Zero Tolerance is a new media installation that explores the context and rhetoric surrounding the separation and incarceration of migrant families crossing the US southern border. Set behind chain-link fence and alongside mundane artefacts associated with the detention centers, an algorithmic video continually splices official government footage and undercover recordings from actual detainment facilities with former Attorney General Jeff Sessions’ public speech calling for ‘biblical’ justice.
Bently Spang, Waiting to Hunt on ‘the White Man’s Land’
Bently Spang's work reflects on the displacement of his people from their homeland by the U.S. government. In the video "Waiting to Hunt on ‘the White Man’s Land’" he documents the brief time each year when his people have the opportunity to hunt on their ancestral grounds.
I can’t wait to hunt on the white man’s land.” It’s a tongue in cheek statement my father Zane makes every fall as hunting season approaches. He says it with increasing regularity right up to the early morning moment we cross the eastern boundary of our Northern Cheyenne Nation, near Ashland, Montana, and enter the national forest to hunt. For a brief month or so each year we have the chance to hunt on land that was once part of our ancestral homeland, but was taken from us by the U.S. government years ago. It is called the Custer National Forest. As if naming this place after him would somehow restore a brain and a heart and courage to the arrogant, murderous scoundrel that we, and our allies the Lakota and Arapaho, destroyed many years ago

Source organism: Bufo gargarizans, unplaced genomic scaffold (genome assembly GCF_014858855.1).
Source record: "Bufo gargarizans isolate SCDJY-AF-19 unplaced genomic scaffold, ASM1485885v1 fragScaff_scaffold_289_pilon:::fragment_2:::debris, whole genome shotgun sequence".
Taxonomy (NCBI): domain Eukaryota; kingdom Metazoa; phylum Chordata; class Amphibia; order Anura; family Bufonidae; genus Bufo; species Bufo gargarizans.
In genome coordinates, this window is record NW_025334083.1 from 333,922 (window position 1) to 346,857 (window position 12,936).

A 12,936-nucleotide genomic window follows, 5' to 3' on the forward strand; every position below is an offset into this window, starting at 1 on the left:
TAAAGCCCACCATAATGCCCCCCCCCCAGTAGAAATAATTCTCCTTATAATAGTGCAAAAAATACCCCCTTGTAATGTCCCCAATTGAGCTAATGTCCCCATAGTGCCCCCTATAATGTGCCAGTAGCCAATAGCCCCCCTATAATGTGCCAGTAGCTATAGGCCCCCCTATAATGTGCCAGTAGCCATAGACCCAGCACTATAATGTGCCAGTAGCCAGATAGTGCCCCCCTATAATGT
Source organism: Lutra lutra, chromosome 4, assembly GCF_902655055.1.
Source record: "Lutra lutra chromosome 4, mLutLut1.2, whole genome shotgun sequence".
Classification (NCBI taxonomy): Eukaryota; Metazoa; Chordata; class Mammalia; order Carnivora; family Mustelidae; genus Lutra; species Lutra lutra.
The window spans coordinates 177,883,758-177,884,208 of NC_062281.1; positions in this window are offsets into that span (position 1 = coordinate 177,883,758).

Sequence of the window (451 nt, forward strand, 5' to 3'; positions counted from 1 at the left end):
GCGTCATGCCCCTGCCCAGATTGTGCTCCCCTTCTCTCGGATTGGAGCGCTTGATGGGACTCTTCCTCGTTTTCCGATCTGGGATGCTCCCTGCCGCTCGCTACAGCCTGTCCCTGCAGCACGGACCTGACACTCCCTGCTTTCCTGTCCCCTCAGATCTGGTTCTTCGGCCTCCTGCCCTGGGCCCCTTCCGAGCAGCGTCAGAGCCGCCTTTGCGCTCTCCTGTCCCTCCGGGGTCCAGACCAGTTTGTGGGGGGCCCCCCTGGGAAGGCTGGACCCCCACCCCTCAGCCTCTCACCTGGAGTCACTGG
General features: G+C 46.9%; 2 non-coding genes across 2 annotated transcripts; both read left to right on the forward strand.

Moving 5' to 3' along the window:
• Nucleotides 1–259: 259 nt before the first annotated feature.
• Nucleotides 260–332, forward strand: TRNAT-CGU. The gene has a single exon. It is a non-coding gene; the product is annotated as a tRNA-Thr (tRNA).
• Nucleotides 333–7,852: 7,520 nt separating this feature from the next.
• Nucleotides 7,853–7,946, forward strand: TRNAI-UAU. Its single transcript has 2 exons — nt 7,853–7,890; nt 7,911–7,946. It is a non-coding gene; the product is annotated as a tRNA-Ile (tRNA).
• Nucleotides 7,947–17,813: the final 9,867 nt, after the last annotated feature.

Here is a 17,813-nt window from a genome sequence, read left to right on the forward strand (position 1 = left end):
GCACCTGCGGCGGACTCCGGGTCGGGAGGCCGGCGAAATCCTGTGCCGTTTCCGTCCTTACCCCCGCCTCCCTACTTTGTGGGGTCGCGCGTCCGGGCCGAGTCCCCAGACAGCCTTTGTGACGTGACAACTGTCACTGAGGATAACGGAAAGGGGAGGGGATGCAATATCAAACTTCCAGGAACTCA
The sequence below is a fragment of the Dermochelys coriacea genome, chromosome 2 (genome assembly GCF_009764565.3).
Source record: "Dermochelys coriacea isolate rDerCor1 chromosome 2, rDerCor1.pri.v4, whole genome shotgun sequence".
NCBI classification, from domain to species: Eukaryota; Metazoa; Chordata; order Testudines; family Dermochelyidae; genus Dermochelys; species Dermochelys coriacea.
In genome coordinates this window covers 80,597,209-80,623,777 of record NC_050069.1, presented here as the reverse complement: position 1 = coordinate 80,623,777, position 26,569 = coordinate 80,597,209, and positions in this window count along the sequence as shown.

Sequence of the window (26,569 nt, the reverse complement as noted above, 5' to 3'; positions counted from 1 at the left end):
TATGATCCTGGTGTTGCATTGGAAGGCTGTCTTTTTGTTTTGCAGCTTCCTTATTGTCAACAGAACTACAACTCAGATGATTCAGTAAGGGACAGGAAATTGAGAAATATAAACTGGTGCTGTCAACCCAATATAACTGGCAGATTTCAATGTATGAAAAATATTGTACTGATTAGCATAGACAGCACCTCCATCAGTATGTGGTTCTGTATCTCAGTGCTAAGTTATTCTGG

on the treeless hills above the Little Bighorn River.
Egregious name aside, this former homeland just off the reservation is a magical place for my family and my people, an old brilliant, witty, generous relative we haven’t visited with for a year. And, like a wise old Tsitsistas/Suhtai elder, this land holds layer upon layer of the story of my relatives in the past. Amazing people wh sacrificed everything tobring us back to this magical place. They walked over a thousand miles back from the
forced migration of the Oklahoma lie we call it the Long Walk. They broke out of Ft. Robinson after being starved and denied water in their barracks prison and were almost all executed—elders, men, women, babies—at point blank range for days in the bitter cold of an 1879 Nebraska winter. They just wanted to get back to where we belonged, to our ancestral homeland—the Rosebud valley, the Tongue River breaks, the Powder